Wednesday 02 April 1997

The God Squad

political editor

THE NIGHT after the Senate's vote on euthanasia, the John Stuart Mill Society, the new small ``l'' liberal faction in the Howard Government, held a forum to debate censorship.

The videos were not shown as a prelude (perhaps a bit of self-censorship was at play) because some of the audience felt it was too gimmicky and instead it was decided that anyone who wanted to could view them at the end. A couple did.

They were described as educational - a compilation of erotic and violent scenes from a selection of titles.

New South Wales Senator Helen Coonan was the guest speaker, and her subject was the correlation, if any, between violence on screen and violence in the community. Her assessment was that there is no conclusive evidence to say there is a link.

There are fears among the more liberal members of the coalition that censorship has become the latest ideological battlefield and that it is already shaping as another victory for the Lyons Forum, the conservative Christian faction - Australia's answer to America's religious right.

The Lyons Forum made a submission to Cabinet in the wake of the Port Arthur massacre. Members want the Government to crack down on X-rated videos and adult soft-core porn on pay TV.

The Communications Minister, Senator Richard Alston, will take a submission to Cabinet next week closing a loophole to ban R-rated material on pay television, while the Attorney-General, Mr Daryl Williams, has asked his department for further information before implementing the coalition's pledge to ban X-rated videos.

The Chairman of the Lyons Forum, Tasmanian MP Mr Chris Miles, who is parliamentary secretary to the Prime Minister, signalled a tougher line on broadcast violence after the Port Arthur massacre.

Mr Miles told The Age he had sent material to all forum members last December pointing out the coalition's pre-election commitment to ban X-rated videos, and listing definitions of X and R ratings to explain the criteria used by the Office of Film and Literature Classification.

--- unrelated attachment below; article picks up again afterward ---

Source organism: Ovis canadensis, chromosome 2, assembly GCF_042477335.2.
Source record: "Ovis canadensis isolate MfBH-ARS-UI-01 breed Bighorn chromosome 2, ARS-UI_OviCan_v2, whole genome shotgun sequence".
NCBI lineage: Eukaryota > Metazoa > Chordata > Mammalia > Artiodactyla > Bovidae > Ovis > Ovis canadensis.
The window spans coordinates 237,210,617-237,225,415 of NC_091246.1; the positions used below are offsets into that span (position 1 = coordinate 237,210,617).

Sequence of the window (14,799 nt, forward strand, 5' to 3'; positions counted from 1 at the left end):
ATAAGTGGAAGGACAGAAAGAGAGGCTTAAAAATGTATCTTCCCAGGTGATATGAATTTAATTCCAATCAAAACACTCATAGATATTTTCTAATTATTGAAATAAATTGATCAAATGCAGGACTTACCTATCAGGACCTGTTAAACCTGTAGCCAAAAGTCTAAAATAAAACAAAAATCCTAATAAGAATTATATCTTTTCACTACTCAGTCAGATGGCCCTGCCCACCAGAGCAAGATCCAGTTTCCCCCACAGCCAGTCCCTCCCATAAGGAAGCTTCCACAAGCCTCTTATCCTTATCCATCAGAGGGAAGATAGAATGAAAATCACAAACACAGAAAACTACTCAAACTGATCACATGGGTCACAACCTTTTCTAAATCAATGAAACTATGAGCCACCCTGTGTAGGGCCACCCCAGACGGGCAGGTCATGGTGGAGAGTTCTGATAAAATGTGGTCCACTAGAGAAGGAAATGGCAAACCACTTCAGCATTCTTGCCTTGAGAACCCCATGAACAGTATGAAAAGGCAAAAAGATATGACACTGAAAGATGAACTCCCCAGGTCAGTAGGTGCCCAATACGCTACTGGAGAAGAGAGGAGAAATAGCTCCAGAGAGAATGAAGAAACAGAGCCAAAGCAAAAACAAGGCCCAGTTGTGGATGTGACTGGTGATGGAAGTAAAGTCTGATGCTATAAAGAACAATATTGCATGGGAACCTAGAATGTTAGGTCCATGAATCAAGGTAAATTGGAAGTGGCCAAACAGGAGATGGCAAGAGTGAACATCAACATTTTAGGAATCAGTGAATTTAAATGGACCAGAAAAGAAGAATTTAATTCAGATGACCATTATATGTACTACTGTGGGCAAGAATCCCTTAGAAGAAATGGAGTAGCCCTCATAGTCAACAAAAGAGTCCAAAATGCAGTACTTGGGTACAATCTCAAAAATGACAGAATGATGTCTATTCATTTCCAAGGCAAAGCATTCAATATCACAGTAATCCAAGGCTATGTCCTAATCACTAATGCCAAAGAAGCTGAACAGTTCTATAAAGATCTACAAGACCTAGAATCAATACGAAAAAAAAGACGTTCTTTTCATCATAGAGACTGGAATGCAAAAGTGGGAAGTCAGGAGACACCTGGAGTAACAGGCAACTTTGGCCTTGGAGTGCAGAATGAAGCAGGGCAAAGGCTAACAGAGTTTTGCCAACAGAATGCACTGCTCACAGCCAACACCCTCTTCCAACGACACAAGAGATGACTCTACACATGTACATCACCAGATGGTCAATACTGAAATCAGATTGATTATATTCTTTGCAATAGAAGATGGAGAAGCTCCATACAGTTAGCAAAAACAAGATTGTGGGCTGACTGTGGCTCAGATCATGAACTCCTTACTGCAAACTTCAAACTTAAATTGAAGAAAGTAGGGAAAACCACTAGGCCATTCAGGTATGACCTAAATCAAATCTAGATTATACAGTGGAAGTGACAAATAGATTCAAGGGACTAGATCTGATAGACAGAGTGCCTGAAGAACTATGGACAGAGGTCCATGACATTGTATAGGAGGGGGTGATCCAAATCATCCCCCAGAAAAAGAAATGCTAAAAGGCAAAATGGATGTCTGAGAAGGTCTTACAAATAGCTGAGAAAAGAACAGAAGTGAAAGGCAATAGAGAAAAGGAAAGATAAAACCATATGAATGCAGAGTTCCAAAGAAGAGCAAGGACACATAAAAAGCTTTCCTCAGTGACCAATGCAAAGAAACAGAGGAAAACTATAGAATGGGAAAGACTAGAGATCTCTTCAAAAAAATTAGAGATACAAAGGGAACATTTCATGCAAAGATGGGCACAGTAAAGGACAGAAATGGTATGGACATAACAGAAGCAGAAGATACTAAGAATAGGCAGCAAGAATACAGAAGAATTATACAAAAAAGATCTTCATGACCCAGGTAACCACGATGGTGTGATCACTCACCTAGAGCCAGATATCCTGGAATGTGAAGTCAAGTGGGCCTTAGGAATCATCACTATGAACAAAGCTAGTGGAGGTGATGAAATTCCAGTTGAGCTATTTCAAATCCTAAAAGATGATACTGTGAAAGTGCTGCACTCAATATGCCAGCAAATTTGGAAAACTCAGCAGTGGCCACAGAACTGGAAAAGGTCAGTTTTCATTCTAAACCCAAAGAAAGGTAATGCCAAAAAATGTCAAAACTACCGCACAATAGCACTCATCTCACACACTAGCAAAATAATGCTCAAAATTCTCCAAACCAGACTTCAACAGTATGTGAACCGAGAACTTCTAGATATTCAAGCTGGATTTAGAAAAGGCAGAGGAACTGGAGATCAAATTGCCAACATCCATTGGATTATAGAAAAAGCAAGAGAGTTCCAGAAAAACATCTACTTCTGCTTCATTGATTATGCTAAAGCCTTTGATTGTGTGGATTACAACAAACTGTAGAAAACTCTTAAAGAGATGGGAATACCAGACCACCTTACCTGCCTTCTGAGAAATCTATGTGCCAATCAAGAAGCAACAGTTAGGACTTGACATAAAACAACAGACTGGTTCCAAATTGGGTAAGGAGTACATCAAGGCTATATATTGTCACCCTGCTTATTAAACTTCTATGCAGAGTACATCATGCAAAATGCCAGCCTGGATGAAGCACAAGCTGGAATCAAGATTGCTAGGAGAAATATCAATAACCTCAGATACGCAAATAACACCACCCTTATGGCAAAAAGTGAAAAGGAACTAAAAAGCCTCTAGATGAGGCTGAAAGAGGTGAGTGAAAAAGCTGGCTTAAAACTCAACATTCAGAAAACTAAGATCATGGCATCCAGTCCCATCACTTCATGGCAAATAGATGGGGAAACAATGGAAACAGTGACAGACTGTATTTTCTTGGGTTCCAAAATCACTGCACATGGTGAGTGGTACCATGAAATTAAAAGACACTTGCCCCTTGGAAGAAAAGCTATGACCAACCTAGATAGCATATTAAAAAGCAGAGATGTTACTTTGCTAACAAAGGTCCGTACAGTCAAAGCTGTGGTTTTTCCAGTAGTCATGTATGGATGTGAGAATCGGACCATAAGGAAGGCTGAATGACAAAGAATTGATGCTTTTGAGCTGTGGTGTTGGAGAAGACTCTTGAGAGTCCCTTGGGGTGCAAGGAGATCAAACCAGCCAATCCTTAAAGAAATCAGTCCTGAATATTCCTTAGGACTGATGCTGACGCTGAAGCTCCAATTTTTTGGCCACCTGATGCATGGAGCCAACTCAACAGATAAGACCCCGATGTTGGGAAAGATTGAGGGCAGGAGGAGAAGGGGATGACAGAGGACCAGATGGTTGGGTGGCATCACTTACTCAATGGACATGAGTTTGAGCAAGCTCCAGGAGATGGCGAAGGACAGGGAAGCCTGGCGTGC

``The attached brief outlines the facts relating to the X-rated videos issue and provides a list of arguments in support of a ban,'' Mr Miles said in a covering letter.

While it was not a formal submission to the Government to act on its promise, Mr Miles concedes that implicit in his letter was a call for action by the forum.

Also, Mr Miles counts up to 15 members of the Howard frontbench (including the Treasurer, Mr Peter Costello, and the Primary Industries Minister, Mr John Anderson) as forum devotees so they, too, were sent the material - and the hint.

(Interestingly, all three parliamentary secretaries to the Prime Minister - Mr Miles, Mr Tony Abbott and Senator Nick Minchin - are forum members.)

Mr Miles also says another forum member, Ms Trish Draper from South Australia, has been ``authorised'' to pursue pornography in teenage magazines and has made a number of statements on the issue.

Mr Kevin Andrews, who with the imprimatur of the Prime Minister, Mr John Howard, introduced the private member's bill to overturn the Northern Territory's euthanasia laws, is the secretary of the Lyons Forum, formed in 1992 with the motto: ``The foundation of a nation's greatness is in the homes of its people.''

Mr Andrews attended the censorship forum on Tuesday night and told The Age later he was surprised at the convergence of views - the need to balance free speech for adults with the desire to protect children.

``What surprised me was the relative conservatism of the views,'' this conservative MP said.

``I thought there would have been more people saying that freedom of speech was more of an absolute. I think the general view was that freedom of speech and expression of views is something that obviously has to be balanced up, especially when you are talking about children.

``Most people struggled to find where you draw the line.''

The Lyons Forum motto was taken from the maiden speech of Enid Lyons, on 29September 1943, the first woman of the House of Representatives, the first woman federal minister, and the wife of Prime Minister Joseph Lyons.

According to a manifesto issued on 30 October last year, ``Members of the Lyons Forum believe that: the family is the fundamental unit of society; the family is the prime agency for the development and primary socialisation of children; marriage provides the optimum environment for the nurturing of children.''